The diagram of FIG. 4 shows the section of the meta model that enables the “Include and Extend Pattern”. The include and extend pattern is best explained-by looking at the mechanism of inclusion and extension separately. Any content that has to be included in a model from an asset repository 100 is represented by two types. One is the content itself, the other is a reference to the content (in terms of FIG. 4, the content is represented by the type called “CollaborationPackage”, which is a package of pure use cases and the reference type is “CollaborationPackageRef”, which is a reference to such a package and contains the context attributes).

References inherit from real types—they are the real types and more. The “more” bit is that they may refer to a real type and delegate toit while still retaining the ability to act exactly like the real type. For example, a CollaborationPackageRef will refer to a single CollaborationPackage (use case package). However, it can also contain Collaborations (use cases), as if it was the real type itself.

Real content is always navigated to via the reference types. This enables one to ignore where real content is located—the real content might share the same parent as the reference type, or it might be in some totally different parent. So inclusion is supported. The only question left to be answered is where to locate the real content. The rule here is to always locate it where it is first created. For example, the real collaboration (use case) “Procure Goods” is located in the “Procurement” package in the Asset repository. This is because the Asset repository editor first created the collaboration (use case) in the content of that package. Additionally, the CollaborationPackage “Customer Specific” is located in the Model, because this is where the Model builder first created it. Therefore, inclusion is supported using the pattern shown in FIG. 5. In this diagram, the types that represent real content are known as “Real” and the types that refer to content, and contain contexts attributes, are known as “Reference”.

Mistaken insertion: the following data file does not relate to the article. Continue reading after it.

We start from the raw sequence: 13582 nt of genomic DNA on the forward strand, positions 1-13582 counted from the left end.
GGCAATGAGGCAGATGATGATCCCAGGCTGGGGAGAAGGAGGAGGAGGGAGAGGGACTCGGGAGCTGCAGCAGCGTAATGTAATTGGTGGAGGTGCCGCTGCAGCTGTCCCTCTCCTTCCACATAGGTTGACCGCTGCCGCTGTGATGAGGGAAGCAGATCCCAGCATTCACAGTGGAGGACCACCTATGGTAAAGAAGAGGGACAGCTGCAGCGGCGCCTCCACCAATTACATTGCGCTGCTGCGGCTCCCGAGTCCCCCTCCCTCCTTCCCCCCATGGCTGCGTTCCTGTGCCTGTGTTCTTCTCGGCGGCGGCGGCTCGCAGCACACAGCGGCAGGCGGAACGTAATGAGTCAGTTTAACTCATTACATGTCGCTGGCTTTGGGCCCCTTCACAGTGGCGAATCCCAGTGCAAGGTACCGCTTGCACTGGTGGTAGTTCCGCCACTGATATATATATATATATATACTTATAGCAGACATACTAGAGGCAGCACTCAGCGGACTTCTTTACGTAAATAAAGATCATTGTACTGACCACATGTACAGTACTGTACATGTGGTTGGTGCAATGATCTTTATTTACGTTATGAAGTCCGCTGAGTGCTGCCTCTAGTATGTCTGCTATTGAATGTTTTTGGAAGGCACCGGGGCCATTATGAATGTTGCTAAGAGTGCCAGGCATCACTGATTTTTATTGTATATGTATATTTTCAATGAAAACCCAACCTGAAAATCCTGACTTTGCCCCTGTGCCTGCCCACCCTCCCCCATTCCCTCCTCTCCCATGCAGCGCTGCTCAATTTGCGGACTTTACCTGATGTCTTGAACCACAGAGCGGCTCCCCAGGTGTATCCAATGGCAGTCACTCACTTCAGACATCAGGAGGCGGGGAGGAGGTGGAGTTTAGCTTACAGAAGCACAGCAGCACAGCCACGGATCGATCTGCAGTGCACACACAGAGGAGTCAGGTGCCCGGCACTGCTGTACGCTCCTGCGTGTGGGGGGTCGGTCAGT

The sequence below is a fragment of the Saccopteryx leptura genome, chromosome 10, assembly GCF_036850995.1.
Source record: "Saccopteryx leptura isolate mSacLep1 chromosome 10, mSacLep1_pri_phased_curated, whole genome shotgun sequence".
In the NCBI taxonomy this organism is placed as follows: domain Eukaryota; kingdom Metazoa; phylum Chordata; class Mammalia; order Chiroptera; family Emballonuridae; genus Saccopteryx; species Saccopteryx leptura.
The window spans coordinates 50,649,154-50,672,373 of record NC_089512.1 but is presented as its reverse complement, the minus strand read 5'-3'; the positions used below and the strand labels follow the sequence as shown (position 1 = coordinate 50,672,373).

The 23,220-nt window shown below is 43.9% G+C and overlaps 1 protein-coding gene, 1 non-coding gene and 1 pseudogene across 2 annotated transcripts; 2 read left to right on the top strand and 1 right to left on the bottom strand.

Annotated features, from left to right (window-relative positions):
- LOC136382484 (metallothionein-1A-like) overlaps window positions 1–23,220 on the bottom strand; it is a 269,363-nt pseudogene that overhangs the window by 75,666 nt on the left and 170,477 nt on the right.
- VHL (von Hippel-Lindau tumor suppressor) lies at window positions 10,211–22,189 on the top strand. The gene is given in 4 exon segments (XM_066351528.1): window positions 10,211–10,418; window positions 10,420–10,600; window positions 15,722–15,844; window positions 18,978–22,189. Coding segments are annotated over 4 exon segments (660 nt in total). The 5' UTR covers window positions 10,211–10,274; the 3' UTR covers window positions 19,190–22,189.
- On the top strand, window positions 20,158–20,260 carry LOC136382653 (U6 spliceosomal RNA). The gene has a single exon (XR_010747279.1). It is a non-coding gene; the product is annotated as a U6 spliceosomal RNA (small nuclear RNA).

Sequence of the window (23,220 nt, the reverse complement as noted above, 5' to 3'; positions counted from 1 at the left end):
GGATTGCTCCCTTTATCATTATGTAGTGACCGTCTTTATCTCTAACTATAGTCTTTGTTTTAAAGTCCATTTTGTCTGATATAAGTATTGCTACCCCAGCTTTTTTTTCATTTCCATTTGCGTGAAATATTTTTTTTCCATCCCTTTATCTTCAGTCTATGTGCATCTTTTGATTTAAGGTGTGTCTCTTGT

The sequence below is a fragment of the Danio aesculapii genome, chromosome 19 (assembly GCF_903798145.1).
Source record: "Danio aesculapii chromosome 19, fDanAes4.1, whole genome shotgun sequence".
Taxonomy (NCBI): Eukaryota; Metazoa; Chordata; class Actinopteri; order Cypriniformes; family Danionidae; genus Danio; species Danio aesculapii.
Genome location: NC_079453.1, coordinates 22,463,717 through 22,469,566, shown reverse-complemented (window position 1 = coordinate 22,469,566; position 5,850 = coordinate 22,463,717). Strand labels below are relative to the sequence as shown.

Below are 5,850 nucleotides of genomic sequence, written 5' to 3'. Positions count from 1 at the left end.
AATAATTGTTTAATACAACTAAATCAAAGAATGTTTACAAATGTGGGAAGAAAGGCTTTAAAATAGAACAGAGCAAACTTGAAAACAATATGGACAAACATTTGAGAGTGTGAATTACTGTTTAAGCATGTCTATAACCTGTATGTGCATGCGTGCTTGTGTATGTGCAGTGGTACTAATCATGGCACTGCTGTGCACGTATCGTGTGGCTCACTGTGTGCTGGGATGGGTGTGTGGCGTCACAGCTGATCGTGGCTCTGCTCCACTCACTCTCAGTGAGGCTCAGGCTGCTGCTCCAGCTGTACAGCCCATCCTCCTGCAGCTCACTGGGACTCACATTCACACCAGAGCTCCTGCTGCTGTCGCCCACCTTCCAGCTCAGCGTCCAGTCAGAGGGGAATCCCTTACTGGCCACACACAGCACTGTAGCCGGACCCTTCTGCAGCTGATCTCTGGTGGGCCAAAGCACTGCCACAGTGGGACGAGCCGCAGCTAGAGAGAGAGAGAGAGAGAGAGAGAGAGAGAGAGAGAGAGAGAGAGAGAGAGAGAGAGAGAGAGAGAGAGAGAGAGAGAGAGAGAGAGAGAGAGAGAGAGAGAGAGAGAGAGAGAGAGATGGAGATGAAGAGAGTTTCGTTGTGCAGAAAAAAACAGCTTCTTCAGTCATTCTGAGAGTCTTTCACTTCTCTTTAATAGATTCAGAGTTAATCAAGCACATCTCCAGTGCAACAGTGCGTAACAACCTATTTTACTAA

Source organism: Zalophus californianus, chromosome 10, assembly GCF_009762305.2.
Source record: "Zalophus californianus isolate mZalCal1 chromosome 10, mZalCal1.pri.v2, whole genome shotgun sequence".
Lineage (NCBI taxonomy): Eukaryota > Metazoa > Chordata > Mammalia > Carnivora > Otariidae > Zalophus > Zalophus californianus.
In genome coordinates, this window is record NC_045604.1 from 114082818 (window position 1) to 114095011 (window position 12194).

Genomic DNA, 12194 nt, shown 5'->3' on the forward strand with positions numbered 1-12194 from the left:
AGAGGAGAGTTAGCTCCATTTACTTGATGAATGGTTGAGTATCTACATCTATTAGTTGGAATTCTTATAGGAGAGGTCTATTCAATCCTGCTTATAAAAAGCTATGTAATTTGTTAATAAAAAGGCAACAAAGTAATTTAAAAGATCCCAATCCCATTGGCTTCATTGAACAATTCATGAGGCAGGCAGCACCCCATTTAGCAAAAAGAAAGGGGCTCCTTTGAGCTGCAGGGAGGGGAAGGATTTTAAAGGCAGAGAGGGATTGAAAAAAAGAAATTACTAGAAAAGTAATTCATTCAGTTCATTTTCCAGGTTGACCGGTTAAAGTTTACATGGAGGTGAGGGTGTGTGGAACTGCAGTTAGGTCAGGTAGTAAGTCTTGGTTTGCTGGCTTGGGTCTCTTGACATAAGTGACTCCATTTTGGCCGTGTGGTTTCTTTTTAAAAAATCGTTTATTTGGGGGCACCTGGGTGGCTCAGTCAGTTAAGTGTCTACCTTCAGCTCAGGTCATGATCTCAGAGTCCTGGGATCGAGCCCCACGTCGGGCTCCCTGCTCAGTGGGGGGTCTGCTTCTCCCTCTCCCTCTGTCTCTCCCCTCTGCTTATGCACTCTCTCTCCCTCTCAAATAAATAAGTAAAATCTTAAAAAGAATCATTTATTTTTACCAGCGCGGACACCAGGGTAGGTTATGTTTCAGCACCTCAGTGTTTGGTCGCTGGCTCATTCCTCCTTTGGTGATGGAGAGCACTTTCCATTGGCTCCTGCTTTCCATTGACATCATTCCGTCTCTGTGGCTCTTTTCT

Extension builds on the Include pattern by introducing special cases of reference types. In terms of the diagram of FIG. 4, ModelCollaborationRef is a special case of a reference type. It inherits from a Reference type and defines new behaviour to achieve extension. In this case it adds a PhaseInstance object. So this is the rule for extension of included content: create a type that inherits from the relevant Reference type and define the extending behaviour. Such extending types are known as “ExtendingReferences”. So, extension is supported using the pattern illustrated in FIG. 6:

The Include and Extend Pattern in the meta model is used for the following applications:

    • Inclusion of Collaboration (use case) Packages in Models
    • Inclusion of Collaborations (use cases) in Models
    • Inclusion of Actions (steps) in Models
    • Inclusion of Actors and Types in Models
    • Extension of included Collaboration (use case) Packages (by addition of Collaborations (use cases))
    • Refinement of included Collaborations (use cases)
    • Sharing of Types and Actors—in the asset repository 100, in models and between the asset repository 100 and models.
      Intra-Model Reuse

A business model uses business processes and entities in numerous contexts. For example, the business process “Make Payment” may be used in a business model to pay for received goods, issue a refund or award a prize. Regardless of the business context that the process is used in, its effect is still the same: money passes from payer to payee. So, the problem is how to realise this reuse opportunity.